Callisto has a very old, heavily cratered crust showing remnant rings of enormous impact craters. The largest craters have apparently been erased by the flow of the icy crust over geologic time. Almost no topographic relief is apparent in the ghost remnants of the immense impact basins, identifiable only by their light color and the surrounding subdued rings of concentric ridges.

A faint, dusty ring of material was found around Jupiter. Its outer edge is 129,000 kilometers (80,000 miles) from the center of the planet, and it extends inward about 30,000 kilometers (18,000 miles).

Two new, small satellites, Adrastea and Metis, were found orbiting just outside the ring. A third new satellite, Thebe, was discovered between the orbits of Amalthea and Io.

Jupiter's rings and moons exist within an intense radiation belt of electrons and ions trapped in the planet's magnetic field. These particles and fields comprise the jovian magnetosphere, or magnetic environment, which extends three to seven million kilometers toward the Sun, and stretches in a windsock shape at least as far as Saturn's orbit -- a distance of 750 million kilometers (460 million miles).

As the magnetosphere rotates with Jupiter, it sweeps past Io and strips away about 1,000 kilograms (one ton) of material per second. The material forms a torus, a doughnut-shaped cloud of ions that glow in the ultraviolet. Some of the torus's heavy ions migrate outward, and their pressure inflates the Jovian magnetosphere, while the more energetic sulfur and oxygen ions fall along the magnetic field into the planet's atmosphere, resulting in auroras.

Io acts as an electrical generator as it moves through Jupiter's magnetic field, developing 400,000 volts across its diameter and generating an electric current of 3 million amperes that flows along the magnetic field to the planet's ionosphere.

SATURN The Voyager 1 and 2 Saturn flybys occurred nine months apart, with the closest approaches falling on November 12 and August 25, 1981. Voyager 1 flew within 64,200 kilometers (40,000 miles) of the cloud tops, while Voyager 2 came within 41,000 kilometers (26,000 miles).

Saturn is the second largest planet in the solar system. It takes 29.5 Earth years to complete one orbit of the Sun, and its day was clocked at 10 hours, 39 minutes. Saturn is known to have at least 17 moons and a complex ring system. Like Jupiter, Saturn is mostly hydrogen and helium. Its hazy yellow hue was found to be marked by broad atmospheric banding similar to but much fainter than that found on Jupiter. Close scrutiny by Voyager's imaging systems revealed long-lived ovals and other atmospheric features generally smaller than those on Jupiter.

Perhaps the greatest surprises and the most puzzles were found by the Voyagers in Saturn's rings. It is thought that the rings formed from larger moons that were shattered by impacts of comets and meteoroids. The resulting dust and boulder- to house-size particles have accumulated in a broad plane around the planet varying in density.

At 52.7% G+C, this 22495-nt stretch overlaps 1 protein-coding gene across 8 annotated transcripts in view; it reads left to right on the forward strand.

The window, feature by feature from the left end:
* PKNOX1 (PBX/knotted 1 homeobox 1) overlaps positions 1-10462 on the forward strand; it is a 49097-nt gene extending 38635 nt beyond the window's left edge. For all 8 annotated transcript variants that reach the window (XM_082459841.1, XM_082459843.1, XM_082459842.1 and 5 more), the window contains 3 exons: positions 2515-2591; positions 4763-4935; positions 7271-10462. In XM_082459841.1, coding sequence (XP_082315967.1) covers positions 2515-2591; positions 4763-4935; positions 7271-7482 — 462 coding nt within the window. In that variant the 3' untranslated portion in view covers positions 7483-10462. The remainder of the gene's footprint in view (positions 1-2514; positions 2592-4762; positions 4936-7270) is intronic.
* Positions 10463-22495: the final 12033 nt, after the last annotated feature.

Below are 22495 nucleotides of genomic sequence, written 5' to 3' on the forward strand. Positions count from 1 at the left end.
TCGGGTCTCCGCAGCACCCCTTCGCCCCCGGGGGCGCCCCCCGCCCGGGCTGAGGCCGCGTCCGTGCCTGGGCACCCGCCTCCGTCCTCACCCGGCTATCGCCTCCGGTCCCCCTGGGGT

The irregular shapes of Saturn's eight smallest moons indicates that they too are fragments of larger bodies. Unexpected structure such as kinks and spokes were found in addition to thin rings and broad, diffuse rings not observed from Earth. Much of the elaborate structure of some of the rings is due to the gravitational effects of nearby satellites. This phenomenon is most obviously demonstrated by the relationship between the F-ring and two small moons that "shepherd" the ring material. The variation in the separation of the moons from the ring may the ring's kinked appearance. Shepherding moons were also found by Voyager 2 at Uranus.

Radial, spoke-like features in the broad B-ring were found by the Voyagers. The features are believed to be composed of fine, dust-size particles. The spokes were observed to form and dissipate in time-lapse images taken by the Voyagers. While electrostatic charging may create spokes by levitating dust particles above the ring, the exact cause of the formation of the spokes is not well understood.

Winds blow at extremely high speeds on Saturn -- up to 1,800 kilometers per hour (1,100 miles per hour). Their primarily easterly direction indicates that the winds are not confined to the top cloud layer but must extend at least 2,000 kilometers (1,200 miles) downward into the atmosphere. The characteristic temperature of the atmosphere is 95 kelvins.

Saturn holds a wide assortment of satellites in its orbit, ranging from Phoebe, a small moon that travels in a retrograde orbit and is probably a captured asteroid, to Titan, the planet-sized moon with a thick nitrogen-methane atmosphere. Titan's surface temperature and pressure are 94 kelvins (-292 Fahrenheit) and 1.5 atmospheres. Photochemistry converts some atmospheric methane to other organic molecules, such as ethane, that is thought to accumulate in lakes or oceans. Other more complex hydrocarbons form the haze particles that eventually fall to the surface, coating it with a thick layer of organic matter. The chemistry in Titan's atmosphere may strongly resemble that which occurred on Earth before life evolved.

The most active surface of any moon seen in the Saturn system was that of Enceladus. The bright surface of this moon, marked by faults and valleys, showed evidence of tectonically induced change. Voyager 1 found the moon Mimas scarred with a crater so huge that the impact that caused it nearly broke the satellite apart.

Saturn's magnetic field is smaller than Jupiter's, extending only one or two million kilometers. The axis of the field is almost perfectly aligned with the rotation axis of the planet.

URANUS In its first solo planetary flyby, Voyager 2 made its closest approach to Uranus on January 24, 1986, coming within 81,500 kilometers (50,600 miles) of the planet's cloud tops.